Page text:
Brett Grant 6th Year Graduate Student M.S. from the University of Alabama, 2015
Brett is a sixth-year student working in the Experimental Social program. A Texas native, he received his B.S. in Psychology (minor: Neuroscience & English) from Texas A&M University and his M.S. in Experimental Psychology from The University of Alabama. His research interests center around examining motivational states within emotion, self-regulation of empathy, and social-cognition broadly. He uses a variety of neurophysiological techniques, including EEG frequency and event-related potentials, and behavioral measures.
Callie Gibson 4th Year Graduate Student M.S. from Georgia Southern University, 2014
I am a fourth year doctoral candidate, pursuing my PhD in Experimental Psychology with a dual concentration in Developmental Science and Social Psychology. Broadly, I study factors that influence interpersonal relationships. Mainly, I study peer relations in adolescence, specifically responses to peer rejection and provocation. My recent projects have included adolescents’ endorsement of revenge goals after rejection and college students’ empathic responses after rejection. My dissertation is examining adolescents’ empathic responses after rejection, both experimentally manipulated and chronic experiences. OSF: https://osf.io/msjng/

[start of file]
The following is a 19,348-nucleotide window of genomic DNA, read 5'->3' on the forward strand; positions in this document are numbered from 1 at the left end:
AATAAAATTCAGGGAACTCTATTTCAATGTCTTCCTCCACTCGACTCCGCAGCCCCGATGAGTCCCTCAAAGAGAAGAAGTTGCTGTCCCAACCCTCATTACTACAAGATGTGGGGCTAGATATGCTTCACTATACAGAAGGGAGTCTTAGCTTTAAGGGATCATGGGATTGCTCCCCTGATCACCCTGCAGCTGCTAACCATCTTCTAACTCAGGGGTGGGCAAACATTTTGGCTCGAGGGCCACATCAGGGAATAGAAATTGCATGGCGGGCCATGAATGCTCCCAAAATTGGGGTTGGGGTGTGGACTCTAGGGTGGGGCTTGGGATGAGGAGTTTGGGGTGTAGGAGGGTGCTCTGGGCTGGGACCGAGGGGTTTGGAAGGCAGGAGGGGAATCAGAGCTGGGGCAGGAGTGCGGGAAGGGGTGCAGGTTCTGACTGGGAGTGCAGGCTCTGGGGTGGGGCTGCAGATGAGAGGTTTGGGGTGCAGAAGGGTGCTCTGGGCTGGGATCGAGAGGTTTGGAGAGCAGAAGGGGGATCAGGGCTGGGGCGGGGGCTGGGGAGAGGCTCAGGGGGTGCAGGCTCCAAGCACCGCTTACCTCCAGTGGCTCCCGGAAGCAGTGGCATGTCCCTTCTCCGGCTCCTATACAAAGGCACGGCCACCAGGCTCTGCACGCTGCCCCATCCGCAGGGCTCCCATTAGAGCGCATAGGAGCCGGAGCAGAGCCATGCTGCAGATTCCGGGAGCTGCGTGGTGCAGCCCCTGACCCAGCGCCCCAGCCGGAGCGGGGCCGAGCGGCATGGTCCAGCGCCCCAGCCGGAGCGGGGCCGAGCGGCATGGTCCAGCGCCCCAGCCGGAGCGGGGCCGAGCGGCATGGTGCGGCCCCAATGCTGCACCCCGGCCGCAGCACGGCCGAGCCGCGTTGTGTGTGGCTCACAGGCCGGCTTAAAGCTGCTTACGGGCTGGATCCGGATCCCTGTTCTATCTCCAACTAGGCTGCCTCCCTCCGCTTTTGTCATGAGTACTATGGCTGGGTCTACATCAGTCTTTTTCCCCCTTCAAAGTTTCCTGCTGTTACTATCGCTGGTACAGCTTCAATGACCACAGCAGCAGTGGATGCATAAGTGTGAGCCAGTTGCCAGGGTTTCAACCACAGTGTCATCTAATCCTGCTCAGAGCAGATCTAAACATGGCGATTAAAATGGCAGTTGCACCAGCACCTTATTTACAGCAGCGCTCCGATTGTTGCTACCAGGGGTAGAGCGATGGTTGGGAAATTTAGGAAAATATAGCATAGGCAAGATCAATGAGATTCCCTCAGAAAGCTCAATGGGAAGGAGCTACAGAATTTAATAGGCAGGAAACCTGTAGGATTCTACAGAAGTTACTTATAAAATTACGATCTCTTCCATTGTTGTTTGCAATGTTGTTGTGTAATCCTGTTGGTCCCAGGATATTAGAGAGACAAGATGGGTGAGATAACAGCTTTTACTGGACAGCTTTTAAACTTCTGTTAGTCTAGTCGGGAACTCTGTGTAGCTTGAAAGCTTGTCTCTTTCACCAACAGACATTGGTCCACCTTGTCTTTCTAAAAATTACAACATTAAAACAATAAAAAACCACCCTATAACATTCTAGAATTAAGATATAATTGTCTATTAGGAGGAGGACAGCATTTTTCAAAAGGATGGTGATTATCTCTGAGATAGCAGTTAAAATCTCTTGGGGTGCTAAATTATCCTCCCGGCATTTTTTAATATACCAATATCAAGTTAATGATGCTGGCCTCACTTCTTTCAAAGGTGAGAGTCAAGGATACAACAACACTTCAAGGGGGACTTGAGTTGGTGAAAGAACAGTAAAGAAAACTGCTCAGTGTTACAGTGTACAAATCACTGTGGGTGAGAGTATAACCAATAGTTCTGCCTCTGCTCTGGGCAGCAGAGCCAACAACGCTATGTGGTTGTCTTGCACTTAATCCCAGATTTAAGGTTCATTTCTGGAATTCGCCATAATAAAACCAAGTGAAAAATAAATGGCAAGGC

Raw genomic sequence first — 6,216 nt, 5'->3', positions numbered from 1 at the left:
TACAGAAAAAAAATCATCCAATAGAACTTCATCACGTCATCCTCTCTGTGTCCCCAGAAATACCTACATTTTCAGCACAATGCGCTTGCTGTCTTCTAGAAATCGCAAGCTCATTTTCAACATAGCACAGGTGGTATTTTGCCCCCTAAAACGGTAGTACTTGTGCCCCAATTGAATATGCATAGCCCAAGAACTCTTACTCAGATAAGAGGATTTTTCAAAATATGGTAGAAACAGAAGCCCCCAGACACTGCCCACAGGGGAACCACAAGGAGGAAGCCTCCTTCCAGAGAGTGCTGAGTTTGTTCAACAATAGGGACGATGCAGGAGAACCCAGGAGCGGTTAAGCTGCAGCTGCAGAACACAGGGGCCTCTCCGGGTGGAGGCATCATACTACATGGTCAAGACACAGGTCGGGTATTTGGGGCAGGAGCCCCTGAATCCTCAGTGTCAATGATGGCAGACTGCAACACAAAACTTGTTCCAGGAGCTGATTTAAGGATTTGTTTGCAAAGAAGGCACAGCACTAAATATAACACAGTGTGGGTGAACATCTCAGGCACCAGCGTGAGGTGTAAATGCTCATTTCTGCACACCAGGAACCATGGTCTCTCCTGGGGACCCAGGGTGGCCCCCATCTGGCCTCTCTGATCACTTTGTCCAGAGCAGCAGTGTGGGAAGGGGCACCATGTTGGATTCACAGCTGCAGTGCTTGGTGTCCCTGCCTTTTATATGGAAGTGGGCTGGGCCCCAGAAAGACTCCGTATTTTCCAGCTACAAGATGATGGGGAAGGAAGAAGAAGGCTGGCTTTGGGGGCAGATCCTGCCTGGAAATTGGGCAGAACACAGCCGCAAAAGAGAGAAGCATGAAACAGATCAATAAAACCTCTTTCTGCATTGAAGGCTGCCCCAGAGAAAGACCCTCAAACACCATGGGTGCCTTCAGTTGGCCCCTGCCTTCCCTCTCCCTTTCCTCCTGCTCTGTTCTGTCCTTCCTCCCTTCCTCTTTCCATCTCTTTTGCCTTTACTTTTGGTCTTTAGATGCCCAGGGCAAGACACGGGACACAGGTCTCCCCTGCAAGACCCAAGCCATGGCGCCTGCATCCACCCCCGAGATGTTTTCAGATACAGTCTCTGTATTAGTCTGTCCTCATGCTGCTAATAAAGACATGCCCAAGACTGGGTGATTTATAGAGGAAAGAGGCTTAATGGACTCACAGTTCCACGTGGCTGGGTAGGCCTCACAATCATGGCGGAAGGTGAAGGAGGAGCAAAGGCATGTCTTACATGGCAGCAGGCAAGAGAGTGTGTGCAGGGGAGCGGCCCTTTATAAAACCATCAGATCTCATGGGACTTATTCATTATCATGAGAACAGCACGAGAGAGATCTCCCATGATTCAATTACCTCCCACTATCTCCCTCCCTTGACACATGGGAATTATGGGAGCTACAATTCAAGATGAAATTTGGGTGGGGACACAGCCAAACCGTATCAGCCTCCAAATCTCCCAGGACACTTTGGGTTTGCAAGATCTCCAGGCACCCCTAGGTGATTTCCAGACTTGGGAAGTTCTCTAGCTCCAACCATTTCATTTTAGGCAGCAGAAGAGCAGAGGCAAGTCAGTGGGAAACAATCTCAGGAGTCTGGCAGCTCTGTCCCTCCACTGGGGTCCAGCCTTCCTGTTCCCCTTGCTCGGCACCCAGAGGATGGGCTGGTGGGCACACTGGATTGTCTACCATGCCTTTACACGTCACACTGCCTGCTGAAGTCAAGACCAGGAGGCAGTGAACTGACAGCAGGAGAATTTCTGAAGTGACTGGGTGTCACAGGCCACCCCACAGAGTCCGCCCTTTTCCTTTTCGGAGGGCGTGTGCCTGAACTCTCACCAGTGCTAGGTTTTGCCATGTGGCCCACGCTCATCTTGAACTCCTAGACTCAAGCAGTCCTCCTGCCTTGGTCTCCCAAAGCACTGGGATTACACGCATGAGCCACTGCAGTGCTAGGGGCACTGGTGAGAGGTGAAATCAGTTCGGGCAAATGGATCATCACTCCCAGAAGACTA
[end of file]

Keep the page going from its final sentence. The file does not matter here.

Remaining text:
Alex McDiarmid 3rd Year Graduate Student B.A. from Gonzaga University, 2009 Alex is a 3rd year student working with Dr. Alexa Tullett. His research covers topics such as: biases in the degree to which people are persuaded by scientific evidence, and intergroup conflict associated with religious belief and disbelief.
Zachary L. Mensch 3rd Year Graduate Student B.A. from the University of Arkansas, 2015
Zachary received a B.A. in Psychology with Honors and a B.A. in German from the University of Arkansas in 2015. He is interested in how people perceive reality and how that perception influences actions and decisions. His current research examines perceived bias and perceived bias preventability.
Cassie M. Whitt 1st Year Graduate Student M.S. from Eastern Kentucky University, 2016
As a child, my parents let me read whatever I wanted. So, of course, I read epic trilogies full of religious allegories. In one of those, I encountered the following passage, "…good and evil are names for what people do, not for what they are…People are too complicated to have simple labels."* I did not have an immediate desire to be a psychologist, but from that point on, I knew that humans were the most interesting subjects in the world.
My research interests include both visual and cognitive perspective-taking ability and how they can be used to increase empathy.